Superficially it sounds like a silver bullet solution however, the vast majority of the Australian dairy industry is not asking us to do this, and tellingly it is also not a part of the dairy industry’s own recently launched Australian Dairy Plan. Ten reviews into the dairy industry over the past 10 years have also rejected a floor price.
The truth is that a floor price is bad economics and could potentially be terrible for the long-term viability of the industry.
So where do we go from here?
There are two underlying issues, the first is high input costs – high fodder and water prices in large part due to the drought, as well as other costs such as high electricity costs. The Government is delivering $22 million dollars in commitments to help dairy farmers tackle these costs, increase their margins and support a fair market.
The second is the price of milk in the domestic market.
The vicious $1 milk marketing campaign by the major supermarkets had terrible results for industry confidence, and the effects of that are still being felt.
Australian dairy milk is a valuable product which has been unduly cheapened so supermarkets could take market share from corner stores and other smaller retailers. The major supermarkets also implemented national pricing, which meant one national price disregarding the localised and varying costs of production.
The supermarkets have tried to rectify this situation by introducing voluntary levies on private label milk, but I would like to see a levy implemented across all private label items in the dairy cabinet.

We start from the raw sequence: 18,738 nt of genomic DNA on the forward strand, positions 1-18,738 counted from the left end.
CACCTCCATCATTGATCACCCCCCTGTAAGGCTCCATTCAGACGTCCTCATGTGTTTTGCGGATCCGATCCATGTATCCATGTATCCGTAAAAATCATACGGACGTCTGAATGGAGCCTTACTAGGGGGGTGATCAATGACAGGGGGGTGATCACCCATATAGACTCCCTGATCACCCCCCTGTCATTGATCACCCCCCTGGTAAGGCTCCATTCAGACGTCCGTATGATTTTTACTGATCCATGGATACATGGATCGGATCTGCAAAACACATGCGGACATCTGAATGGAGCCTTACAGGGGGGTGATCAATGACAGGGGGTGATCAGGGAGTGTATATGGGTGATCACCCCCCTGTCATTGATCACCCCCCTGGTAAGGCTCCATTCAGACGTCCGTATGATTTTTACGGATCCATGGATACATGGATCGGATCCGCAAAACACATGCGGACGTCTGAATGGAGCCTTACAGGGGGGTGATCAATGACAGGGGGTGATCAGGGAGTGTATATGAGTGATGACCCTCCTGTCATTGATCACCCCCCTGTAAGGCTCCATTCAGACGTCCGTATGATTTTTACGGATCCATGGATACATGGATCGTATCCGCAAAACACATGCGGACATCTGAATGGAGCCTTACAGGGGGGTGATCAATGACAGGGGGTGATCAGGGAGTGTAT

That would be fairer and reflect the reality that farmers have no control over whether their milk goes to fresh milk, cheese or ice cream.
Good returns and good retail prices for milk will encourage investment but, to see this, we need the retail price of private label milk to be lifted.
New Zealand has been held up in recent times as an example of a thriving dairy industry. Aside from New Zealand’s natural competitive and climactic advantage which means that costs of production for dairy farms are lower, supermarket private label milk’s lowest price is NZ$1.75 a litre.
Australian consumers need to get around the idea of paying more for milk and dairy products. This Christmas we are being told by the supermarkets that we are all going to have to pay more for fruit, vegetables and meat, recognising that the drought is impacting the cost of production for those farmers. We need to do the same for dairy.
It’s a good thing that Australians are saying they want to pay more and support the Australian dairy industry – as long as the increase in cost goes directly to farmers. The best way we can all help our Australian dairy farmers is by supporting our Australian branded milk from local farmers and processors, rather than supermarkets’ own private labels.
I will certainly ensure the Government is doing all it can to support our Australian dairy farmers continue to produce the best products in the world, but we all have a role to play in supporting our dairy farmers. Our goal is to ensure safe, nutritious Australian dairy products for generations to come.
– Senator Bridget McKenzie is the Deputy Nationals Leader and the Federal Minister for Agriculture

Fat supplements are incorporated into dairy diets to provide energy and enable cows to maintain butterfat levels. Most of those used in the UK are